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Food Microbiology 28 (2011) 214e220 Contents lists available at ScienceDirect Food Microbiology Bacillus probiotics Simon M. Cutting* School of Biological Sciences, Royal Holloway University of London, Egham, Surrey TW20 0EX, UK Bacterial spore formers are being used as probiotic supplements for use in animal feeds, for human Available online 24 March 2010 dietary supplements as well as in registered medicines. Their heat stability and ability to survive thegastric barrier makes them attractive as food additives and this use is now being taken forward. While often considered soil organisms this conception is misplaced and Bacilli should be considered as gut commensals. This review summarises the current use of Bacillus species as probiotics, their safety, mode of action as well as their commercial applications.
Ó 2010 Elsevier Ltd. All rights reserved.
1. Bacterial spores 2. The use of Bacillus as probiotics Bacterial spores are produced in nature as a means to survive Probiotics are live microbes, which when administered in extreme environmental conditions enabling long-term survival in adequate amounts confer a health benefit to the host (Araya et al., conditions that could otherwise kill vegetative bacteria (Nicholson 2002). Bacillus species have been used as probiotics for at least 50 et al., 2000). The decision to sporulate is very much dependant years with the Italian product known as EnterogerminaÒ registered upon the decline in nutrients in the immediate vicinity of the live 1958 in Italy as an OTC medicinal supplement. The scientific cell. Sensing this, the bacterium enters an irreversible program of interest in Bacillus species as probiotics though, has only occurred development that results in the production of a spore some 8 h later in the last 15 years and three principal reviews have covered the (Fig. 1) (Errington, 2003). Intrinsic to survival is the structure of the field (Hong et al., 2005; Mazza, 1994; Sanders et al., 2003). Of the bacterial endospore, that contains, at its core, a condensed and species that have been most extensively examined these are inactive chromosome. Additional layers surround the spore, Bacillus subtilis, Bacillus clausii, Bacillus cereus, Bacillus coagulans including a peptidoglycan-rich cortex and one or more layers of and Bacillus licheniformis. Spores being heat-stable have a number proteinaceous material referred to as the spore coat (Henriques and of advantages over other non-spore formers such as Lactobacillus Moran, 2007). Together these protect the spore from UV radiation, spp., namely, that the product can be stored at room temperature in extremes of heat (typically up to 80e85 C in most species), a desiccated form without any deleterious effect on viability. A exposure to solvents, hydrogen peroxide and enzymes such as second advantage is that the spore is capable of surviving the low lysozyme (Nicholson et al., 2000). The spore itself, is dehydrated pH of the gastric barrier (Barbosa et al., 2005; Spinosa et al., 2000) and if exposed to appropriate nutrients will germinate, a process which is not the case for all species of Lactobacillus (Tuohy et al., taking just a few minutes, allowing water to enter the spore, 2007) so in principle a specified dose of spores can be stored breakage and removal of the spore coats, and outgrowth and indefinitely without refrigeration and the entire dose of ingested resumption of vegetative cell growth (Fig. 1) (Moir, 2006).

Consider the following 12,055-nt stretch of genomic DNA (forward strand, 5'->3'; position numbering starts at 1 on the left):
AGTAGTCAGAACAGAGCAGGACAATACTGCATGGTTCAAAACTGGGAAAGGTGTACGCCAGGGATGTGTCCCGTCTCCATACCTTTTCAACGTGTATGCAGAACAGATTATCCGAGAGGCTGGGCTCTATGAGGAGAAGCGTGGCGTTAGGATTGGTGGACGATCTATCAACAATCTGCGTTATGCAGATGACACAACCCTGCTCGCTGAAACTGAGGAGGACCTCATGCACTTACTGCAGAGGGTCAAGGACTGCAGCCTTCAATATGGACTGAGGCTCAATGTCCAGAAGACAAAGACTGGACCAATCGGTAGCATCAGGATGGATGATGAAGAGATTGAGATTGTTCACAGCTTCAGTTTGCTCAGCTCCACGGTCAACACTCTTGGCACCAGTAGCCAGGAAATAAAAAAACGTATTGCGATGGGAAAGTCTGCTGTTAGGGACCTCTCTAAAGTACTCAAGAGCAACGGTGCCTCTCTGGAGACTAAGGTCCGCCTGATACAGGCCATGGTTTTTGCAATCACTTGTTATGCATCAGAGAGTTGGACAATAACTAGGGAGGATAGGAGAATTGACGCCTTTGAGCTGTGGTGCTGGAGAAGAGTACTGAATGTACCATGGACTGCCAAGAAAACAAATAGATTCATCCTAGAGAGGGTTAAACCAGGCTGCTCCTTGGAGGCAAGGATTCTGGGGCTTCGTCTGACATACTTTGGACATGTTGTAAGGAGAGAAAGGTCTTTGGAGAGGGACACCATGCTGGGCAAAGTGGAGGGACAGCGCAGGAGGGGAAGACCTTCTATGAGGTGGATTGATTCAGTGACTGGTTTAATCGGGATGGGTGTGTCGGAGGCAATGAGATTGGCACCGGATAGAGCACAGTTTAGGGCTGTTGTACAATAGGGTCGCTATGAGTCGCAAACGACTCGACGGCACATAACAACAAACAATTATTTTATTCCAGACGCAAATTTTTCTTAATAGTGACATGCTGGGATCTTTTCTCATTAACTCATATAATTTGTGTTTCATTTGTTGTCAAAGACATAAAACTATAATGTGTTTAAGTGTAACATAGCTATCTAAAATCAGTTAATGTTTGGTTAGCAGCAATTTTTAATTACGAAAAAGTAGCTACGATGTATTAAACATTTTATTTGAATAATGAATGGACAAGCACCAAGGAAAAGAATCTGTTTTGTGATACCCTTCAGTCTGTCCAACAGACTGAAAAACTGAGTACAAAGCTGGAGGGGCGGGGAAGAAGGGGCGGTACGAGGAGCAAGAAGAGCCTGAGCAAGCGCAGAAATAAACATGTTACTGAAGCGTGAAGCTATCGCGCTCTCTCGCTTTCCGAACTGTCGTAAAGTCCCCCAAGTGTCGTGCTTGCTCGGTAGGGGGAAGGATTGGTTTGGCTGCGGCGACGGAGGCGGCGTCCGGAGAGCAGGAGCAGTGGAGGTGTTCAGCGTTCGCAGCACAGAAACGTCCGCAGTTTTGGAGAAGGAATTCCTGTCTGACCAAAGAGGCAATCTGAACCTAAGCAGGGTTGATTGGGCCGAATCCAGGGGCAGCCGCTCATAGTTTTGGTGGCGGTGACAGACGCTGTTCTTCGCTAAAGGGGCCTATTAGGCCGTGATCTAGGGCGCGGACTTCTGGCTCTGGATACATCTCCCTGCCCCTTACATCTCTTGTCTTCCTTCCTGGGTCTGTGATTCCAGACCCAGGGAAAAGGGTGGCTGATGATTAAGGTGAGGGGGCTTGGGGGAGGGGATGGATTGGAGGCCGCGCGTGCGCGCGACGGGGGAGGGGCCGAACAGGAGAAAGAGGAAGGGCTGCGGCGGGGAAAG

bacteria will reach the small intestine intact.
Depending on species spores are spherical or ellipsoidal in shape, Spore probiotics are being used extensively in humans as die- between 0.8 and 1.4 mm in length, have a negative surface charge tary supplements (Table 1), in animals as growth promoters and competitive exclusion agents (Table 2) and lastly in aquaculture for commonly fall under two genera, Bacillus and the strictly anaerobic enhancing the growth and disease-resistance of cultured shrimps, Clostridia although a surprisingly large number of other, lesser- most notably the Black Tiger shrimp (Penaeus monodon) (Table 3).
known, genera include spore formers.
This review will focus primarily on the use of spore products forhuman use. Interestingly, a number of Bacillus products are licensedas medicinal supplements. Rather than describing specific productsa short summary of the major Bacillus species used in commercial * Tel.: þ44 (0) 1784 443760; fax: þ44 (0) 1784 414224.